“[Houses] have seen such a price gain, that a lot of people don’t rent them out, they sell them, or rent them on the short-term letting market.”
The region has long had holiday properties, but this has ticked higher. More than half of households, 53 per cent, were unoccupied on Census night last August, up from 46.5 per cent in 2001. The population increased by 976 people to 5012 in that time – and by more than 600 people since 2016 – and the number of private dwellings counted increased by more than 1,400 to 4,722 households.
Census data shows the median rental price was $250 per week last August, up from $160 in 2011.
The proportion of tenants putting more than 30 per cent of income towards rent more than quadrupled in that time, hitting 31.7 per cent.
Council’s general manager Greg Ingham is well aware of the housing shortage. He has been renting a one-bedroom cabin in a caravan park with his wife from him since he moved to the area almost two years ago.
“I like to live in the community where I’m working… and it was the only thing available,” he said.
He was fortunate to get anywhere, he said, with other staff commuting long distances due to a lack of affordable homes. This was making it hard for councils and businesses to attract staff.
“The Airbnb market is not helping, that had a negative impact in terms of availability to the ordinary couple or family looking for a place,” he said. “It’s a concern shared with all the local government areas.”
But there’s no simple solution. Young said any limits or higher taxes on short-term rentals would need to be carefully considered, given some 50 per cent of the municipality’s income was from tourism.
Both would like to see more residential development in the area, particularly affordable housing, but new land had been in short supply with rezoning limited by state planning schemes.
Airbnb has previously said that local businesses rely on tourism dollars spent by short-stay guests, and that a range of issues contribute to housing affordability such as long-term population shifts and supply growth.
KPMG demographer and urban economist Terry Rawnsley said Tasmania’s housing market had grown as the state made a name for itself with its food and wine scene, MONA and Dark Mofo.
With limited housing supply, it did not take much population growth to soak up the available homes and put pressure on prices.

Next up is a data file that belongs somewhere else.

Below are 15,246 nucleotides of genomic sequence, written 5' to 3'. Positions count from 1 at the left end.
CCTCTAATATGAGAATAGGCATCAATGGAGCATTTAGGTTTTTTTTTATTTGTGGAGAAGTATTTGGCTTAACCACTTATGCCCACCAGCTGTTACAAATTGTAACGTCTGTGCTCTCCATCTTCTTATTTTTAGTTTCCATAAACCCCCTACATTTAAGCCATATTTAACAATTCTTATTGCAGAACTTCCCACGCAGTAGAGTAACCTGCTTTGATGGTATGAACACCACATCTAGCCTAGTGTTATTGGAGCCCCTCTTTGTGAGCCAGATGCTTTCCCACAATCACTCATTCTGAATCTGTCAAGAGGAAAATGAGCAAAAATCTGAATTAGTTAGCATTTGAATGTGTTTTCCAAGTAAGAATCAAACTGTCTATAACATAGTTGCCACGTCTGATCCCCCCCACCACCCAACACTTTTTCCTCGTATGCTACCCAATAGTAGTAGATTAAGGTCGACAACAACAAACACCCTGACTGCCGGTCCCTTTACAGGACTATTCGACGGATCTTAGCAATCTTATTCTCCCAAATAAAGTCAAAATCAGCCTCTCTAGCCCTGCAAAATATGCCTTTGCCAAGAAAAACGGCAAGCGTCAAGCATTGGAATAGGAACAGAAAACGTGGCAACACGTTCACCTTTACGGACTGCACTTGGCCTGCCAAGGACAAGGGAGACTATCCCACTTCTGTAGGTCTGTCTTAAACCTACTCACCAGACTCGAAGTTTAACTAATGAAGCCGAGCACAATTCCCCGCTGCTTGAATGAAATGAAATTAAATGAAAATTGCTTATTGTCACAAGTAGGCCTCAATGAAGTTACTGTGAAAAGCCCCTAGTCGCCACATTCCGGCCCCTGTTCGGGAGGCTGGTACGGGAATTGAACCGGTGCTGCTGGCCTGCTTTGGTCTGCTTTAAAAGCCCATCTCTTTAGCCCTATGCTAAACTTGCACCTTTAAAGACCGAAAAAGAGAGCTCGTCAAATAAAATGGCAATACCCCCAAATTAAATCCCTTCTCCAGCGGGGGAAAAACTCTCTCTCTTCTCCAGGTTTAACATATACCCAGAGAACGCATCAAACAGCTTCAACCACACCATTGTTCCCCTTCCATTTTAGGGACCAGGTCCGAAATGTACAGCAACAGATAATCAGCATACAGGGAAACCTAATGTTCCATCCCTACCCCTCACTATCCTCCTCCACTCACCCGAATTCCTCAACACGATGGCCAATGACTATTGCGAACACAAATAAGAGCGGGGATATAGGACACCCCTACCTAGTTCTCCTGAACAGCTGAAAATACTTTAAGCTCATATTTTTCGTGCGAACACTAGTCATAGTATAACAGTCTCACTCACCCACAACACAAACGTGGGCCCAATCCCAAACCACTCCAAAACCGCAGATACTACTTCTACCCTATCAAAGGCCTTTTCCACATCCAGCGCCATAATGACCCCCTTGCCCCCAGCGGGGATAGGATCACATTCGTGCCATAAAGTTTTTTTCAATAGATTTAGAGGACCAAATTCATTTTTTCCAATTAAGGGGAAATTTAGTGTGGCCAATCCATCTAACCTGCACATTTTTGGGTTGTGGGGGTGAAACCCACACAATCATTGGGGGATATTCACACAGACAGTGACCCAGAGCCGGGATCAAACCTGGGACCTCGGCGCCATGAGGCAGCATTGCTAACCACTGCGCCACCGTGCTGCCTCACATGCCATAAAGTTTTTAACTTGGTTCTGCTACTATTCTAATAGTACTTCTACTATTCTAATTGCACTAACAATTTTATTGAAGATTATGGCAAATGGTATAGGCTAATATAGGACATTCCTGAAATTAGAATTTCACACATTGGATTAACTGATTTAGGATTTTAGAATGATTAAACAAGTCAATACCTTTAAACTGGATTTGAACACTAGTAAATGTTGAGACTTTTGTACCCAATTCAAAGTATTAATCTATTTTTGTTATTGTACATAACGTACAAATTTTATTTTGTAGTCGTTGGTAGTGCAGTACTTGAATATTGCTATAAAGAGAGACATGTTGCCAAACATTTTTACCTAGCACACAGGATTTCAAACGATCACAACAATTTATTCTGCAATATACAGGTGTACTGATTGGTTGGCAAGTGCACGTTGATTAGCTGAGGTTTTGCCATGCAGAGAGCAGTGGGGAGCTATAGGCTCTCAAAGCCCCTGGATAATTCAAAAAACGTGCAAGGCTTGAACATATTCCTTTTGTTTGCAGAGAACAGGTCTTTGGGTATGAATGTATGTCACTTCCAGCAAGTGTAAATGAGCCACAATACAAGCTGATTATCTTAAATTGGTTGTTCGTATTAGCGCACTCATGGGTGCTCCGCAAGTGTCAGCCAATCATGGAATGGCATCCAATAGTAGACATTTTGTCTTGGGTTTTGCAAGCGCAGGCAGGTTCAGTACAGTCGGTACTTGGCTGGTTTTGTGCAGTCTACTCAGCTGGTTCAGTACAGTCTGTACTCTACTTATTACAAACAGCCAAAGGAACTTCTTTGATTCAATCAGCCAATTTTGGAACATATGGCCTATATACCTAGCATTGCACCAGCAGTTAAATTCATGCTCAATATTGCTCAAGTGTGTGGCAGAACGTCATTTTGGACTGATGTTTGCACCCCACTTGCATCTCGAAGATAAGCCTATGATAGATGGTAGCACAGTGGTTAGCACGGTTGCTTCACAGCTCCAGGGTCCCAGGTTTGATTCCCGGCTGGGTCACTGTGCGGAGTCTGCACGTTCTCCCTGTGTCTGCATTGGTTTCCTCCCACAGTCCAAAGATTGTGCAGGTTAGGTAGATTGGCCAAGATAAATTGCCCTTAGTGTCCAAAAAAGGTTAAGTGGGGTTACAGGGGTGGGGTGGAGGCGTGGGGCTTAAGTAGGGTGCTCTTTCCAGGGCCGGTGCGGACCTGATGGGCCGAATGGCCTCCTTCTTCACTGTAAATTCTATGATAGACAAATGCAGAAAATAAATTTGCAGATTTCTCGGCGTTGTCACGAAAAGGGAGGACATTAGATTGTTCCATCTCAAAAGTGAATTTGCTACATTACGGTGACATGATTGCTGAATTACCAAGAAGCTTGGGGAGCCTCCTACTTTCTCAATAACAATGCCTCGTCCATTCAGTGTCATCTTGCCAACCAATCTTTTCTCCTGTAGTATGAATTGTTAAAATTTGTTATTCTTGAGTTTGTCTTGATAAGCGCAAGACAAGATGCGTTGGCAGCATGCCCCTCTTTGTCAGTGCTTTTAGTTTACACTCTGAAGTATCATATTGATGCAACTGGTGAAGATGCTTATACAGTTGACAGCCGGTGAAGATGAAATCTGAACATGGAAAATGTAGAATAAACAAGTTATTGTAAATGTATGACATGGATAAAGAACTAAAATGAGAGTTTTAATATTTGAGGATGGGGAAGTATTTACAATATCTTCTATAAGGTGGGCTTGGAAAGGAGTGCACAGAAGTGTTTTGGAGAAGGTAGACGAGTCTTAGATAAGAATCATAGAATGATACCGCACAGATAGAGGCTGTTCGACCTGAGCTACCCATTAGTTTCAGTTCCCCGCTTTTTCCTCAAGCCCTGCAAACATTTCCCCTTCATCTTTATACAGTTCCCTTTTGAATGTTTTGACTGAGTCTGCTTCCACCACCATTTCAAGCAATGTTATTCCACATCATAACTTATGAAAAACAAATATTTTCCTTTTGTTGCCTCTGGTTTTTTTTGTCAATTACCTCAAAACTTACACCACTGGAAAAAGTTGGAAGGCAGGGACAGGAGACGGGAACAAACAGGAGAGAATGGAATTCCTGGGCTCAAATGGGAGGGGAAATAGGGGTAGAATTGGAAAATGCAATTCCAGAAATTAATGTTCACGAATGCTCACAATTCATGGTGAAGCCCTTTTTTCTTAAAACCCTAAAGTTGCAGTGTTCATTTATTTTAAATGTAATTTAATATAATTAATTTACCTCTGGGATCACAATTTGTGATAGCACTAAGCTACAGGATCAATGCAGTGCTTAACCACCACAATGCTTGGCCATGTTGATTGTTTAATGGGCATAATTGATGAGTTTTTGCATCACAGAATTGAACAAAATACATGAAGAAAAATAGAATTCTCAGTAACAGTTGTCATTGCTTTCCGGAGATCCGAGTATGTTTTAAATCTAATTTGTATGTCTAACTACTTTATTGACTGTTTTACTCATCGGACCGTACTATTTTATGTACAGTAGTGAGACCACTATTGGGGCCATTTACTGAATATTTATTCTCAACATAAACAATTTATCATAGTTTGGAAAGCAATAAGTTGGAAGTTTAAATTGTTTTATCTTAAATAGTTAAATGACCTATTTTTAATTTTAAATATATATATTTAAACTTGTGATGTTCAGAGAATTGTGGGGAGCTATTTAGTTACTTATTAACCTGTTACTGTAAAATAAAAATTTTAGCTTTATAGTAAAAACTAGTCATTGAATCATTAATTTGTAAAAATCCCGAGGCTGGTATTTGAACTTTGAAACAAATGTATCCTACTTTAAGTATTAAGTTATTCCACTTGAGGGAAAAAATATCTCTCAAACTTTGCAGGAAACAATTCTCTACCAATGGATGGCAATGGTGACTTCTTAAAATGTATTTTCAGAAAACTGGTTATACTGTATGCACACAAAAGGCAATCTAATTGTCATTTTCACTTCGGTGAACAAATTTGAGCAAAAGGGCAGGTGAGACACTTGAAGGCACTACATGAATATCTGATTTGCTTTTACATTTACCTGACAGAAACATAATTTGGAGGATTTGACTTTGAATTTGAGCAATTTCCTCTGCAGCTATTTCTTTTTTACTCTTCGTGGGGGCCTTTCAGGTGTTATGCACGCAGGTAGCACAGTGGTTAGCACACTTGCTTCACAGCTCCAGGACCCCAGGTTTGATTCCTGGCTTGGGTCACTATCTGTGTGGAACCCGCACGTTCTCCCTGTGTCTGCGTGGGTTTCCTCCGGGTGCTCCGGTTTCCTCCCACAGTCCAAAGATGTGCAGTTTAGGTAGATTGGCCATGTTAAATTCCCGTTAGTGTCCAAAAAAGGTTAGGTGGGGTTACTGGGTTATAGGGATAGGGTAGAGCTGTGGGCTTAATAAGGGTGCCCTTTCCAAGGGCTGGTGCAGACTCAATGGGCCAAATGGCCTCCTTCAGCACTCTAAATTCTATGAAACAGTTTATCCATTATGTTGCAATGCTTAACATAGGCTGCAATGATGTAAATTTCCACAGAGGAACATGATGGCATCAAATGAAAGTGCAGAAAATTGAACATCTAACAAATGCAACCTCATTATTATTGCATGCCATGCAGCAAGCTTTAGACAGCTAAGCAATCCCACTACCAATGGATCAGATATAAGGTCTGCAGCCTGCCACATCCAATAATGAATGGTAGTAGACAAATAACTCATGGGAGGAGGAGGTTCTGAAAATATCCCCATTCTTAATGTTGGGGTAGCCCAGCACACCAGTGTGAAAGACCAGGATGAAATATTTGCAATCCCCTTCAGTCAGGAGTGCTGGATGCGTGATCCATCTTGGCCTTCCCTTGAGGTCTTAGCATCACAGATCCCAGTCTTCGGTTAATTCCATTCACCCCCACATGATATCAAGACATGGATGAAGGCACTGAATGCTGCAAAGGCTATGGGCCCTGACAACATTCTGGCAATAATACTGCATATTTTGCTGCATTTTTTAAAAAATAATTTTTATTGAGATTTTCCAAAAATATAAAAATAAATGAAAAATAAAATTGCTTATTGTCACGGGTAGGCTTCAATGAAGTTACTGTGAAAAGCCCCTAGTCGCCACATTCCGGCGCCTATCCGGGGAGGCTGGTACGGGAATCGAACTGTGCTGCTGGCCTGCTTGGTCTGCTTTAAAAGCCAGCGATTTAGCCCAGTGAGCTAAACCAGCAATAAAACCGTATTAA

In a perfect world, land would have been reasoned five years ago when the surge began, he said.
“You would have fed the market. But [now] you’re playing catch up.”
Council recently sold land to community housing provider Centacare Evolve Housing, which will build 18 apartments. Another six units will be delivered in Swansea, adding to the dozen properties the provider has in the area.
Centacare Evolve Housing chief executive Ben Wilson said more social and affordable housing needed to be built across the state. Almost 4,500 people were on the social housing waiting list, nearly 50 per cent of whom were priority applicants, and shelters were having to turn away hundreds of people seeking emergency accommodation.
“Significant pressures in the private market have driven rents up, while people may still be housed, they may be in significant financial stress where 40 or 50 per cent of their income is going towards rent,” he said.
He welcomed the Tasmanian government’s commitment to build 10,000 affordable homes by 2032, and partnerships with local councils to boost supply.
Knight Frank Tasmania sales consultant Leanne Dann said the property market had been “absolutely insane” over the past year, with homes getting multiple offers before being advertised during the peak.
Price growth in areas like Swansea, Coles Bay and Dolphin Sands had been largely driven by Tasmanians buying holiday and secondary homes. Towns like Bicheno had seen more interest from mainland tree changers, including young families. About two thirds of properties sold to holiday home buyers or investors.
Sales agent Paul Whytcross, of Roberts Real Estate Bicheno, said the true impact of rising rates would not be seen until spring, when more homes are typically listed for sale.
“[Buyer demand] has eased off, we’re in depths of a Tassie winter, but limited stock is coming onto the market, and with that… the inquiry rate is still relatively strong. But the phones aren’t ringing off the hook [any more],” he said.
While first homebuyers had always been rare in the region, he felt for young people priced out.
“There’s definitely concern going forward for how young ones will get into the market here, even as far as permanent rentals go, there’s a lot of work in the area …but the accommodation is limited.”
With Tawar Razaghi
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